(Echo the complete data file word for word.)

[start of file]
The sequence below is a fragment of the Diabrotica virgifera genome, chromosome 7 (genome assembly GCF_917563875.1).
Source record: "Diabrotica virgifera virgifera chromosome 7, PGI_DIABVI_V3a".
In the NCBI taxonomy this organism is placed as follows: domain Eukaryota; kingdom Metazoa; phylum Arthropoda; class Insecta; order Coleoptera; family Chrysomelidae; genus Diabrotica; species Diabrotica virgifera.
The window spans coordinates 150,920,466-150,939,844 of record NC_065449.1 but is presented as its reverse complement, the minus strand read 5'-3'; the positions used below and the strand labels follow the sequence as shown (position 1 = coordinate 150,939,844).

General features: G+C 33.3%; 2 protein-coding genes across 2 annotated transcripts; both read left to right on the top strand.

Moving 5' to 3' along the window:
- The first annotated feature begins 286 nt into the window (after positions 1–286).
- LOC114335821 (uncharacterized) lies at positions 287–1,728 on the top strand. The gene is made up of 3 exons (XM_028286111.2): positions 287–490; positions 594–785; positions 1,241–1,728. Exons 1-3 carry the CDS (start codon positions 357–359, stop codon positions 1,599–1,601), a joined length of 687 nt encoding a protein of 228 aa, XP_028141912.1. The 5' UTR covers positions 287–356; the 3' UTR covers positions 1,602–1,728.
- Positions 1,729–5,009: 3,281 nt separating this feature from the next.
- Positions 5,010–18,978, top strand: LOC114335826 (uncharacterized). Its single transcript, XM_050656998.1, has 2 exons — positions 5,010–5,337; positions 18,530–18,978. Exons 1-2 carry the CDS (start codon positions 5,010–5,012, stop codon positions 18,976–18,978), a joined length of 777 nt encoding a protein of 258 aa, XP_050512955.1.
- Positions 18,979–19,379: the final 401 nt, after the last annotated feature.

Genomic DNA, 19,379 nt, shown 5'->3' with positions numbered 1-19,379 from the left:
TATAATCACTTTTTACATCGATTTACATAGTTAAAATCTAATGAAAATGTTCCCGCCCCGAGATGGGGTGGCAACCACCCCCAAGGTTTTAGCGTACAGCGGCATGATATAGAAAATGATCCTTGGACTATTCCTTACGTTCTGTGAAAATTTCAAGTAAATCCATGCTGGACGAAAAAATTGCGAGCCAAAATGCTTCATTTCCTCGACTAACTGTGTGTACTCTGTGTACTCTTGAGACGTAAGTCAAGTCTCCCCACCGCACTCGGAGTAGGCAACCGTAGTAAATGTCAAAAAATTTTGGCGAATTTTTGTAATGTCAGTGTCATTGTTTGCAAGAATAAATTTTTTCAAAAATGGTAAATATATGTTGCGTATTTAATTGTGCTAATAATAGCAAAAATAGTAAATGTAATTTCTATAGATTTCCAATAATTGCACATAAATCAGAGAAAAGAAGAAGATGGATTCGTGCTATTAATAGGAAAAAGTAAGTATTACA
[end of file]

The sequence below is a fragment of the Diabrotica virgifera genome, chromosome 7 (genome assembly GCF_917563875.1).
Source record: "Diabrotica virgifera virgifera chromosome 7, PGI_DIABVI_V3a".
In the NCBI taxonomy this organism is placed as follows: domain Eukaryota; kingdom Metazoa; phylum Arthropoda; class Insecta; order Coleoptera; family Chrysomelidae; genus Diabrotica; species Diabrotica virgifera.
The window spans coordinates 150,920,466-150,939,844 of record NC_065449.1 but is presented as its reverse complement, the minus strand read 5'-3'; the positions used below and the strand labels follow the sequence as shown (position 1 = coordinate 150,939,844).

General features: G+C 33.3%; 2 protein-coding genes across 2 annotated transcripts; both read left to right on the top strand.

Moving 5' to 3' along the window:
- The first annotated feature begins 286 nt into the window (after positions 1–286).
- LOC114335821 (uncharacterized) lies at positions 287–1,728 on the top strand. The gene is made up of 3 exons (XM_028286111.2): positions 287–490; positions 594–785; positions 1,241–1,728. Exons 1-3 carry the CDS (start codon positions 357–359, stop codon positions 1,599–1,601), a joined length of 687 nt encoding a protein of 228 aa, XP_028141912.1. The 5' UTR covers positions 287–356; the 3' UTR covers positions 1,602–1,728.
- Positions 1,729–5,009: 3,281 nt separating this feature from the next.
- Positions 5,010–18,978, top strand: LOC114335826 (uncharacterized). Its single transcript, XM_050656998.1, has 2 exons — positions 5,010–5,337; positions 18,530–18,978. Exons 1-2 carry the CDS (start codon positions 5,010–5,012, stop codon positions 18,976–18,978), a joined length of 777 nt encoding a protein of 258 aa, XP_050512955.1.
- Positions 18,979–19,379: the final 401 nt, after the last annotated feature.

Genomic DNA, 19,379 nt, shown 5'->3' with positions numbered 1-19,379 from the left:
TATAATCACTTTTTACATCGATTTACATAGTTAAAATCTAATGAAAATGTTCCCGCCCCGAGATGGGGTGGCAACCACCCCCAAGGTTTTAGCGTACAGCGGCATGATATAGAAAATGATCCTTGGACTATTCCTTACGTTCTGTGAAAATTTCAAGTAAATCCATGCTGGACGAAAAAATTGCGAGCCAAAATGCTTCATTTCCTCGACTAACTGTGTGTACTCTGTGTACTCTTGAGACGTAAGTCAAGTCTCCCCACCGCACTCGGAGTAGGCAACCGTAGTAAATGTCAAAAAATTTTGGCGAATTTTTGTAATGTCAGTGTCATTGTTTGCAAGAATAAATTTTTTCAAAAATGGTAAATATATGTTGCGTATTTAATTGTGCTAATAATAGCAAAAATAGTAAATGTAATTTCTATAGATTTCCAATAATTGCACATAAATCAGAGAAAAGAAGAAGATGGATTCGTGCTATTAATAGGAAAAAGTAAGTATTACA